Identification, pathogenicity and abundance of Paracremonium pembeum sp nov and Graphium euwallaceae sp nov.-two newly discovered mycangial associates of the polyphagous shot hole borer (Euwallacea sp.) in California


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Lynch S. C. , Twizeyimana M., Mayorquin J. S. , Wang D. H. , Na F., KAYIM M. , ...Daha Fazla

MYCOLOGIA, cilt.108, ss.313-329, 2016 (SCI İndekslerine Giren Dergi) identifier identifier identifier

  • Cilt numarası: 108 Konu: 2
  • Basım Tarihi: 2016
  • Doi Numarası: 10.3852/15-063
  • Dergi Adı: MYCOLOGIA
  • Sayfa Sayıları: ss.313-329

Özet

Fusarium euwallaceaeis a well-characterized fungal symbiont of the exotic ambrosia beetle Euwallacea sp. (polyphagous shot hole borer [PSHB]), together inciting Fusarium dieback on many host plants in Israel and California. Recent discoveries of additional fungal symbionts within ambrosia beetle mycangia suggest these fungi occur as communities. Colony-forming units of Graphium euwallaceae sp. nov. and Paracremonium pembeum sp. nov., two novel fungal associates of PSHB from California, grew from 36 macerated female heads and 36 gallery walls collected from Platanus racemosa, Acer negundo, Persea americana and Ricinus communis. Fungi were identified based on micromorphology and phylogenetic analyses of the combined internal transcribed spacer region (nuc rDNA ITS1- 5.8S-ITS2 [ITS barcode]), elongation factor (EF 1-alpha), small subunit (18S rDNA) sequences for Graphium spp., ITS, EF 1-alpha, calmodulin (cmdA), large subunit of the ATP citrate lyase (acl1), beta-tubulin (tub2), RNA polymerase II second largest subunit (rpb2) and large subunit (28S rDNA) sequences for Paracremonium spp. Other Graphium spp. recovered from PSHB in Vietnam, Euwallacea fornicates in Thailand, E. validus in Pennsylvania and Paracremonium sp. recovered from PSHB in Vietnam were identified. F. euwallaceae was recovered from mycangia at higher frequencies and abundances in all hosts except R. communis, in which those of F. euwallaceae and P. pembeum were equal. P. pembeum was relatively more abundant within gallery walls of A. negundo and R communis. In all hosts combined F. euwallaceae was relatively more abundant within PSHB heads than gallery walls. All three fungi grew at different rates and colonized inoculated excised stems of P. americana and A. negundo. P. pembeum produced longer lesions than F euwallaceae and G. euwallaceae on inoculated avocado shoots. Results indicate PSHB is associated with a dynamic assemblage of mycangial fungal associates that pose additional risk to native and nonnative hosts in California.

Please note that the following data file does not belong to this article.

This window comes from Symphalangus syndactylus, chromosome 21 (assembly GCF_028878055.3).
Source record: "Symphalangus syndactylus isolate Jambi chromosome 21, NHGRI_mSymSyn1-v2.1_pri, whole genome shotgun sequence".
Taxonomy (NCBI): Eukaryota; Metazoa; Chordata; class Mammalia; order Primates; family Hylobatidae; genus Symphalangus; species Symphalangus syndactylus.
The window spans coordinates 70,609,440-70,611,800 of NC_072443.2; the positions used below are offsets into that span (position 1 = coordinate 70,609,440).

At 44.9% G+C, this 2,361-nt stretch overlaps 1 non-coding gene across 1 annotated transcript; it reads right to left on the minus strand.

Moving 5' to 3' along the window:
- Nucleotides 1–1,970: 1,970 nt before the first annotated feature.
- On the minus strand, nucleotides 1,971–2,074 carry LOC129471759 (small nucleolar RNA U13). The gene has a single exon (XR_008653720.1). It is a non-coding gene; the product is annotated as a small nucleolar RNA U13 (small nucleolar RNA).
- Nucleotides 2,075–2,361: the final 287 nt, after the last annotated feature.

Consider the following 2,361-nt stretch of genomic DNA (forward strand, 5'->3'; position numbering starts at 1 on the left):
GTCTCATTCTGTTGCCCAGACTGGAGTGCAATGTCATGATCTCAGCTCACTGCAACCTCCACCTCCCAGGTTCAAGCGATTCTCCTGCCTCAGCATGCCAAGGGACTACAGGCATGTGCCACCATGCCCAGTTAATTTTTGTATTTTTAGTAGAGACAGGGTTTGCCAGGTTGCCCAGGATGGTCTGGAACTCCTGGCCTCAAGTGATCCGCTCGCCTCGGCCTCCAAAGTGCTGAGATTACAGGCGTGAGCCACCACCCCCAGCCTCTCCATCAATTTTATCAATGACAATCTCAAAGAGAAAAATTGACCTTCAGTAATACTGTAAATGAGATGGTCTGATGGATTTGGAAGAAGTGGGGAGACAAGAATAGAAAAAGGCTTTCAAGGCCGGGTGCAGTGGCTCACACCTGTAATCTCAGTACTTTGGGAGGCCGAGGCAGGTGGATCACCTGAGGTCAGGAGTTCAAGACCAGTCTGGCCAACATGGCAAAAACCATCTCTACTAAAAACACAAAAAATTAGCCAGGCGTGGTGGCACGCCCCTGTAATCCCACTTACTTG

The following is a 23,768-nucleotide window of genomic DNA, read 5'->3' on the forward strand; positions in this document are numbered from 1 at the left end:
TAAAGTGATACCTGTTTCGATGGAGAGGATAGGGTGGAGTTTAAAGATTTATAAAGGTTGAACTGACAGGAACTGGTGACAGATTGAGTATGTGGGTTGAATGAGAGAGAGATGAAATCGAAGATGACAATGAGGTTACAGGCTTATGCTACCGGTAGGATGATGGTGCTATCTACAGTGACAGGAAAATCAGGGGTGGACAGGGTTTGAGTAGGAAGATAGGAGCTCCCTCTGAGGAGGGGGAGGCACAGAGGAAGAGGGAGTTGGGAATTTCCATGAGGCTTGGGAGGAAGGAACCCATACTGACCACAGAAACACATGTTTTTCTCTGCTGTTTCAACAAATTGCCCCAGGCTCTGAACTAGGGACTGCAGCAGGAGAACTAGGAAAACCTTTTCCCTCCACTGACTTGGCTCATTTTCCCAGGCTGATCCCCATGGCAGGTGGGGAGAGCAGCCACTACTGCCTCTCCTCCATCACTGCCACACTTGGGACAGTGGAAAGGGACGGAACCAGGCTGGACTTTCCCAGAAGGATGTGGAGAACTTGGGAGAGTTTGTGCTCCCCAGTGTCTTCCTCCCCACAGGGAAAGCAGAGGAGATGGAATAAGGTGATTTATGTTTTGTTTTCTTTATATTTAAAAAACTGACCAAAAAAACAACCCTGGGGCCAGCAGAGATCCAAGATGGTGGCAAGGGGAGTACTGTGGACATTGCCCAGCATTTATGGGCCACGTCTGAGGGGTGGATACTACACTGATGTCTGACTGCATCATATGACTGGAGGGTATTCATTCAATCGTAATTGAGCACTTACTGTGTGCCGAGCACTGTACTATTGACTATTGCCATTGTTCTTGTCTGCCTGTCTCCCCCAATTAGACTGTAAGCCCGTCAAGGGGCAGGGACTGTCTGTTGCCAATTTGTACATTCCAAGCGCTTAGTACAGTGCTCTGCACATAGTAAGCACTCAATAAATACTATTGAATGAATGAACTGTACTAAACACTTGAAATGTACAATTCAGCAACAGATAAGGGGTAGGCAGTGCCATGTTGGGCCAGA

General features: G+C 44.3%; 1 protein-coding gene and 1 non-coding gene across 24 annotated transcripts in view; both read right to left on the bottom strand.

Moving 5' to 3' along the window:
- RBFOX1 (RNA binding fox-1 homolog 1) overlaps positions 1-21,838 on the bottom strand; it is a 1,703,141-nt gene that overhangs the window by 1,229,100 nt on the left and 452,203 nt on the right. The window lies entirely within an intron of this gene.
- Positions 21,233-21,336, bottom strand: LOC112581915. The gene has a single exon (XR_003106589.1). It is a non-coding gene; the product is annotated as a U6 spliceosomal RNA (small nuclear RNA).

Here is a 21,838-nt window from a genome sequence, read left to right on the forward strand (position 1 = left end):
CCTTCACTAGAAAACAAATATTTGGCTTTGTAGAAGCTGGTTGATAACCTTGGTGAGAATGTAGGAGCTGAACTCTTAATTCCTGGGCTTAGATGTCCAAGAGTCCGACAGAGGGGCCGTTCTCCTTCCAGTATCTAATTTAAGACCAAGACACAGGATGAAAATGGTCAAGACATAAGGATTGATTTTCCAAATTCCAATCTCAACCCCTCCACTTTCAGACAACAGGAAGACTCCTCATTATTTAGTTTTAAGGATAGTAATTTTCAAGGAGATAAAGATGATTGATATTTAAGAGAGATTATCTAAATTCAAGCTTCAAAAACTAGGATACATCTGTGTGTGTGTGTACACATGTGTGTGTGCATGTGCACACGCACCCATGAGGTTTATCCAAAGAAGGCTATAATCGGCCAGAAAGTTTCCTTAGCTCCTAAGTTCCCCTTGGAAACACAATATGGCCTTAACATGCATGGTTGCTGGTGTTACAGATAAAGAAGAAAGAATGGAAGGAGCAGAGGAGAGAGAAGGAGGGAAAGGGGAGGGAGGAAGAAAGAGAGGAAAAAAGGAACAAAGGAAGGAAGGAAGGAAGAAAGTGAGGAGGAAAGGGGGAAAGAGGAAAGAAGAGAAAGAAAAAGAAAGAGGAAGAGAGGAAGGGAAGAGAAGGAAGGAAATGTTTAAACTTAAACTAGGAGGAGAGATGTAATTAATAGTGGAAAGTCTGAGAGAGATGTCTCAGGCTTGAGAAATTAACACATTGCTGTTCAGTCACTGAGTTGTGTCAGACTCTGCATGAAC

Fusarium euwallaceae is a well-characterized fungal symbiont of the exotic ambrosia beetle Euwallacea sp. (polyphagous shot hole borer [PSHB]), together inciting Fusarium dieback on many host plants in Israel and California. Recent discoveries of additional fungal symbionts within ambrosia beetle mycangia suggest these fungi occur as communities. Colony-forming units of Graphium euwallaceae sp. nov. and Paracremonium pembeum sp. nov., two novel fungal associates of PSHB from California, grew from 36 macerated female heads and 36 gallery walls collected from Platanus racemosaAcer negundoPersea americana and Ricinus communis. Fungi were identified based on micromorphology and phylogenetic analyses of the combined internal transcribed spacer region (nuc rDNA ITS1- 5.8S-ITS2 [ITS barcode]), elongation factor (EF 1-α), small subunit (18S rDNA) sequences for Graphium spp., ITS, EF 1-α, calmodulin (cmdA), large subunit of the ATP citrate lyase (acl1), β-tubulin (tub2), RNA polymerase II second largest subunit (rpb2) and large subunit (28S rDNA) sequences for Paracremonium spp. Other Graphium spp. recovered from PSHB in Vietnam, Euwallacea fornicatus in Thailand, E. validus in Pennsylvania and Paracremonium sp. recovered from PSHB in Vietnam were identified. F. euwallaceae was recovered from mycangia at higher frequencies and abundances in all hosts except R. communis, in which those of F. euwallaceae and P. pembeum were equal. P. pembeum was relatively more abundant within gallery walls of A. negundo and R. communis. In all hosts combined F. euwallaceae was relatively more abundant within PSHB heads than gallery walls. All three fungi grew at different rates and colonized inoculated excised stems of P. americana and A. negundoP. pembeum produced longer lesions than F. euwallaceae and G. euwallaceae on inoculated avocado shoots. Results indicate PSHB is associated with a dynamic assemblage of mycangial fungal associates that pose additional risk to native and nonnative hosts in California.